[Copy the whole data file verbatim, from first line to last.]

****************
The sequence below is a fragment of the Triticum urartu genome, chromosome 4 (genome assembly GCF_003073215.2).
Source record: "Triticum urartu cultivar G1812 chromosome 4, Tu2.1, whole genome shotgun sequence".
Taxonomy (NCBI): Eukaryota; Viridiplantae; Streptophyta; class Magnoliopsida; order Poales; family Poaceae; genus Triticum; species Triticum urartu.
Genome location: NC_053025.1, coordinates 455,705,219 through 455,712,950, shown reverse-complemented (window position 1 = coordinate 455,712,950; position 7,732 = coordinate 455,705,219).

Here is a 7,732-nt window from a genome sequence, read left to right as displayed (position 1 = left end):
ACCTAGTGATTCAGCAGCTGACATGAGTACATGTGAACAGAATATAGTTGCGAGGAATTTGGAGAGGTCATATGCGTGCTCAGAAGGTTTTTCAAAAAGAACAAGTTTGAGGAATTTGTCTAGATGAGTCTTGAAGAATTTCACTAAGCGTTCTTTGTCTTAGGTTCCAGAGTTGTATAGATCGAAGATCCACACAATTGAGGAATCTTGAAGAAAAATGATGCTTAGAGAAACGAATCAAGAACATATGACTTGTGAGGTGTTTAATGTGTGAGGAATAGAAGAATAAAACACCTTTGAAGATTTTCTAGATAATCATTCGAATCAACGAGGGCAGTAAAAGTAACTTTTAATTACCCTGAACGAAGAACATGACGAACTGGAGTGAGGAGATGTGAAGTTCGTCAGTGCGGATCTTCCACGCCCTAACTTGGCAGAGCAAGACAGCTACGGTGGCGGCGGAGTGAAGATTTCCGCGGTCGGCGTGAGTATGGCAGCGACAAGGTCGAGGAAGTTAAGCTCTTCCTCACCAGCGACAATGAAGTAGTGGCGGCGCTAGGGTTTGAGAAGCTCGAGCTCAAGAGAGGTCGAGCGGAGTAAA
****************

The sequence below is a fragment of the Triticum urartu genome, chromosome 4 (genome assembly GCF_003073215.2).
Source record: "Triticum urartu cultivar G1812 chromosome 4, Tu2.1, whole genome shotgun sequence".
Taxonomy (NCBI): Eukaryota; Viridiplantae; Streptophyta; class Magnoliopsida; order Poales; family Poaceae; genus Triticum; species Triticum urartu.
Genome location: NC_053025.1, coordinates 455,705,219 through 455,712,950, shown reverse-complemented (window position 1 = coordinate 455,712,950; position 7,732 = coordinate 455,705,219).

Here is a 7,732-nt window from a genome sequence, read left to right as displayed (position 1 = left end):
ACCTAGTGATTCAGCAGCTGACATGAGTACATGTGAACAGAATATAGTTGCGAGGAATTTGGAGAGGTCATATGCGTGCTCAGAAGGTTTTTCAAAAAGAACAAGTTTGAGGAATTTGTCTAGATGAGTCTTGAAGAATTTCACTAAGCGTTCTTTGTCTTAGGTTCCAGAGTTGTATAGATCGAAGATCCACACAATTGAGGAATCTTGAAGAAAAATGATGCTTAGAGAAACGAATCAAGAACATATGACTTGTGAGGTGTTTAATGTGTGAGGAATAGAAGAATAAAACACCTTTGAAGATTTTCTAGATAATCATTCGAATCAACGAGGGCAGTAAAAGTAACTTTTAATTACCCTGAACGAAGAACATGACGAACTGGAGTGAGGAGATGTGAAGTTCGTCAGTGCGGATCTTCCACGCCCTAACTTGGCAGAGCAAGACAGCTACGGTGGCGGCGGAGTGAAGATTTCCGCGGTCGGCGTGAGTATGGCAGCGACAAGGTCGAGGAAGTTAAGCTCTTCCTCACCAGCGACAATGAAGTAGTGGCGGCGCTAGGGTTTGAGAAGCTCGAGCTCAAGAGAGGTCGAGCGGAGTAAA